The remaining seven Marks are owned and managed by The Competitiveness Company.
Certification Marks serve to distinguish goods or services which are certified by an undertaking (in respect of origin, material, mode of manufacture or performance of services, quality, accuracy or other characteristics) from those which are not certified.
A Certification Mark can indicate: • geographical origin • method of manufacture • materials of constructions • quality assurance• any definable characteristic of the good or service in question. The CC’s Marks will certify all of the above.
What kind of products will gain the TCC’s certification and collective marks and why?
Here are the kinds of products which will receive certification:
Certification Marks Sauces & Spices Scotch Bonnet Pepper Sauces Honey Processed Ackees Generic
Sauces & Spices This mark covers Jerk seasoning and Jerk sauces. Any Good bearing this Mark must contain certain key ingredients which are of wholly Jamaican origin and must be manufactured in Jamaica in conformity with the Standards outlined in the Jamaican Jerk Seasoning Certification Programme to ensure that it is safe, wholesome, unadulterated, of premium quality and authentically Jamaican.
Scotch Bonnet Pepper Sauces This mark covers hot pepper sauces. Any Good bearing this Mark must have certain key ingredients which are of wholly Jamaican origin and must be manufactured in Jamaica in conformity with the Standards outlined in the Jamaican Sauces Certification Programme to ensure that they are safe, wholesome, unadulterated of premium quality and authentically Jamaican.
Honey This mark covers honey and any sauces or condiments derived from honey. Any Good bearing this Mark must be entirely of Jamaican origin and manufactured in Jamaica in conformity with the Standards outlined in the Jamaican Honey Certification Programme to ensure that it is safe, wholesome, unadulterated, of premium quality and authentically Jamaican.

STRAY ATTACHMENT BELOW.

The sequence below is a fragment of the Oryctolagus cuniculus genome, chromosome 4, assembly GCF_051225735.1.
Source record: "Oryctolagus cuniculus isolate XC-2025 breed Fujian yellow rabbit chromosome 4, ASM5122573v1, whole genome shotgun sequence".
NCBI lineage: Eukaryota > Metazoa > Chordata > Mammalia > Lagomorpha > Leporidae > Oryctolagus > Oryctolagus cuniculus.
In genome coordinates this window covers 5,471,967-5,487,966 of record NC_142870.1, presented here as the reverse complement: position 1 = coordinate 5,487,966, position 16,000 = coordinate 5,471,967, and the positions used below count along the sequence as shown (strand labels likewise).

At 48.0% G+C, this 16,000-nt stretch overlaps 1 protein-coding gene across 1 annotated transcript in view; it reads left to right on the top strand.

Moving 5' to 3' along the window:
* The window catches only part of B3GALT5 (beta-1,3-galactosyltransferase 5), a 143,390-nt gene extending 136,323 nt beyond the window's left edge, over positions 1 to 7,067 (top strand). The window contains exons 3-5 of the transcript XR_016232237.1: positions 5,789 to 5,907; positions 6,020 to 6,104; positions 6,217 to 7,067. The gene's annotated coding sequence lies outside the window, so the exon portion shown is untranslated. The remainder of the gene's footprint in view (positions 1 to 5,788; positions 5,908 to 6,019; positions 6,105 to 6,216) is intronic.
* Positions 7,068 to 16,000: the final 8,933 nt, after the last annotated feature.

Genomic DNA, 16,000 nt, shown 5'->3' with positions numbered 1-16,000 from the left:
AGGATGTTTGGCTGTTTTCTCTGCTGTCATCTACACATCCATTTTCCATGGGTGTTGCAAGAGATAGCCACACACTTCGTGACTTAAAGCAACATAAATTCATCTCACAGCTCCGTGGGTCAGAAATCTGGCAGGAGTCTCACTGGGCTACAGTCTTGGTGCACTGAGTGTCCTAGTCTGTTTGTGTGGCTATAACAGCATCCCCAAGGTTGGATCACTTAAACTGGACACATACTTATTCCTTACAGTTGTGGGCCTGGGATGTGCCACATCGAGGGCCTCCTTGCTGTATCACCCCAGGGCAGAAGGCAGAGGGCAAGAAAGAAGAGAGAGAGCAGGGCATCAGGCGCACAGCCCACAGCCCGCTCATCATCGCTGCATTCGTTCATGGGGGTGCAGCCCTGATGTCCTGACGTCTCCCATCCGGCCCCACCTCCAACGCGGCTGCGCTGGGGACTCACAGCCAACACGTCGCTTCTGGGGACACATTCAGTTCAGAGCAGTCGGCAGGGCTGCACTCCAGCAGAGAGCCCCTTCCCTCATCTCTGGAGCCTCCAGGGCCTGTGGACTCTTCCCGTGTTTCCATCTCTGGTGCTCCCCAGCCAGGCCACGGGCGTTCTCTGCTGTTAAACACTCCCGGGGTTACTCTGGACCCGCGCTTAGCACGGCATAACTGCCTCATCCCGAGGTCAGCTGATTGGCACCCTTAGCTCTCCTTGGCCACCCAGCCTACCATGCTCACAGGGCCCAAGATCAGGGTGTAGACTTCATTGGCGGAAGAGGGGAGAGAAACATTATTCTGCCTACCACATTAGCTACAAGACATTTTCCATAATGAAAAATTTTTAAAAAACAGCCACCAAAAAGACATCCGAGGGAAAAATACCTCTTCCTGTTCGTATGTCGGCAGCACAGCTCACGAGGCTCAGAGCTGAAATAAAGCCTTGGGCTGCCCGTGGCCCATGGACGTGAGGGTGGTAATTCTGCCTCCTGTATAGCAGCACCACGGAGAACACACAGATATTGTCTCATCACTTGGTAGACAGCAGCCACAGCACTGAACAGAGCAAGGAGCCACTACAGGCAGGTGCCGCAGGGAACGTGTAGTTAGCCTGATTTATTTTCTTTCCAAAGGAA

Processed Ackees This mark covers Ackee which is preserved, processed, frozen and/or cooked. Any Good bearing this Mark must consist of Ackee that is grown, harvested and produced in Jamaica in conformity with the Standards outlined in the Jamaican Ackee Certification Programme to ensure it is safe, wholesome, unadulterated, of premium quality and authentically Jamaican.
Generic This mark covers various types of goods, namely preserved, dried, processed, frozen and cooked fruits and vegetables, jellies, jams, compotes; preparations made from cereals, bread, (including flatbread and bammies) pastry and confectionery, sauces (condiments), spices, treacle; fresh fruits and vegetables; beers, mineral and aerated water and other non alcoholic drinks; fruit drinks and fruit juices, syrups and other preparations for making beverages. Note however that this mark is not intended to cover Ackee, Honey, Jerk Seasoning, Jerk Sauces or Pepper Sauces.